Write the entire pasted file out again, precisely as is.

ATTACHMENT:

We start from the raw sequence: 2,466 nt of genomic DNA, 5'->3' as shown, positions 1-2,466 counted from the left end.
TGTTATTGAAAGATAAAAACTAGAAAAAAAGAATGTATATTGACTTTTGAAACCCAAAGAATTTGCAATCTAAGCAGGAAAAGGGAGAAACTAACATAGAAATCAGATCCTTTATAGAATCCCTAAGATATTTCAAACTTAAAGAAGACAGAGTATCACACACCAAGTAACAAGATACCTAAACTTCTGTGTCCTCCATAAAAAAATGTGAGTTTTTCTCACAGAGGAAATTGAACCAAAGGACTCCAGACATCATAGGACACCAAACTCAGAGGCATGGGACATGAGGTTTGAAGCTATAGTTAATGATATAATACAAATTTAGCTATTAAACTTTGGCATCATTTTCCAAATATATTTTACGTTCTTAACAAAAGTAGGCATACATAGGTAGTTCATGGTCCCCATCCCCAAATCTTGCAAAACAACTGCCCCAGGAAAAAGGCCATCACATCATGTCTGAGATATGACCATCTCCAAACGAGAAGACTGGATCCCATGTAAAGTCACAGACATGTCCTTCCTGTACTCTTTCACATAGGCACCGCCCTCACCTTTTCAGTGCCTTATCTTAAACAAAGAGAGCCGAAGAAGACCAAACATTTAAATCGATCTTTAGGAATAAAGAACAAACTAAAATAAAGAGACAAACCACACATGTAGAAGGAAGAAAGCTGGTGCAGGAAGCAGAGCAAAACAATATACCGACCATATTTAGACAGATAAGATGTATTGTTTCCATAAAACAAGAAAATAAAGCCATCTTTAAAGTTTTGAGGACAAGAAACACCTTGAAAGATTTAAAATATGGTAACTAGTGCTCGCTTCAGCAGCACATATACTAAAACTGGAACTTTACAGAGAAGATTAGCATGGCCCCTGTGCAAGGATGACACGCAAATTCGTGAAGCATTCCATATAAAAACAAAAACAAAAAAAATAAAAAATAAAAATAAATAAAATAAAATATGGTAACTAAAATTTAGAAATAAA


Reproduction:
We start from the raw sequence: 2,466 nt of genomic DNA, 5'->3' as shown, positions 1-2,466 counted from the left end.
TGTTATTGAAAGATAAAAACTAGAAAAAAAGAATGTATATTGACTTTTGAAACCCAAAGAATTTGCAATCTAAGCAGGAAAAGGGAGAAACTAACATAGAAATCAGATCCTTTATAGAATCCCTAAGATATTTCAAACTTAAAGAAGACAGAGTATCACACACCAAGTAACAAGATACCTAAACTTCTGTGTCCTCCATAAAAAAATGTGAGTTTTTCTCACAGAGGAAATTGAACCAAAGGACTCCAGACATCATAGGACACCAAACTCAGAGGCATGGGACATGAGGTTTGAAGCTATAGTTAATGATATAATACAAATTTAGCTATTAAACTTTGGCATCATTTTCCAAATATATTTTACGTTCTTAACAAAAGTAGGCATACATAGGTAGTTCATGGTCCCCATCCCCAAATCTTGCAAAACAACTGCCCCAGGAAAAAGGCCATCACATCATGTCTGAGATATGACCATCTCCAAACGAGAAGACTGGATCCCATGTAAAGTCACAGACATGTCCTTCCTGTACTCTTTCACATAGGCACCGCCCTCACCTTTTCAGTGCCTTATCTTAAACAAAGAGAGCCGAAGAAGACCAAACATTTAAATCGATCTTTAGGAATAAAGAACAAACTAAAATAAAGAGACAAACCACACATGTAGAAGGAAGAAAGCTGGTGCAGGAAGCAGAGCAAAACAATATACCGACCATATTTAGACAGATAAGATGTATTGTTTCCATAAAACAAGAAAATAAAGCCATCTTTAAAGTTTTGAGGACAAGAAACACCTTGAAAGATTTAAAATATGGTAACTAGTGCTCGCTTCAGCAGCACATATACTAAAACTGGAACTTTACAGAGAAGATTAGCATGGCCCCTGTGCAAGGATGACACGCAAATTCGTGAAGCATTCCATATAAAAACAAAAACAAAAAAAATAAAAAATAAAAATAAATAAAATAAAATATGGTAACTAAAATTTAGAAATAAA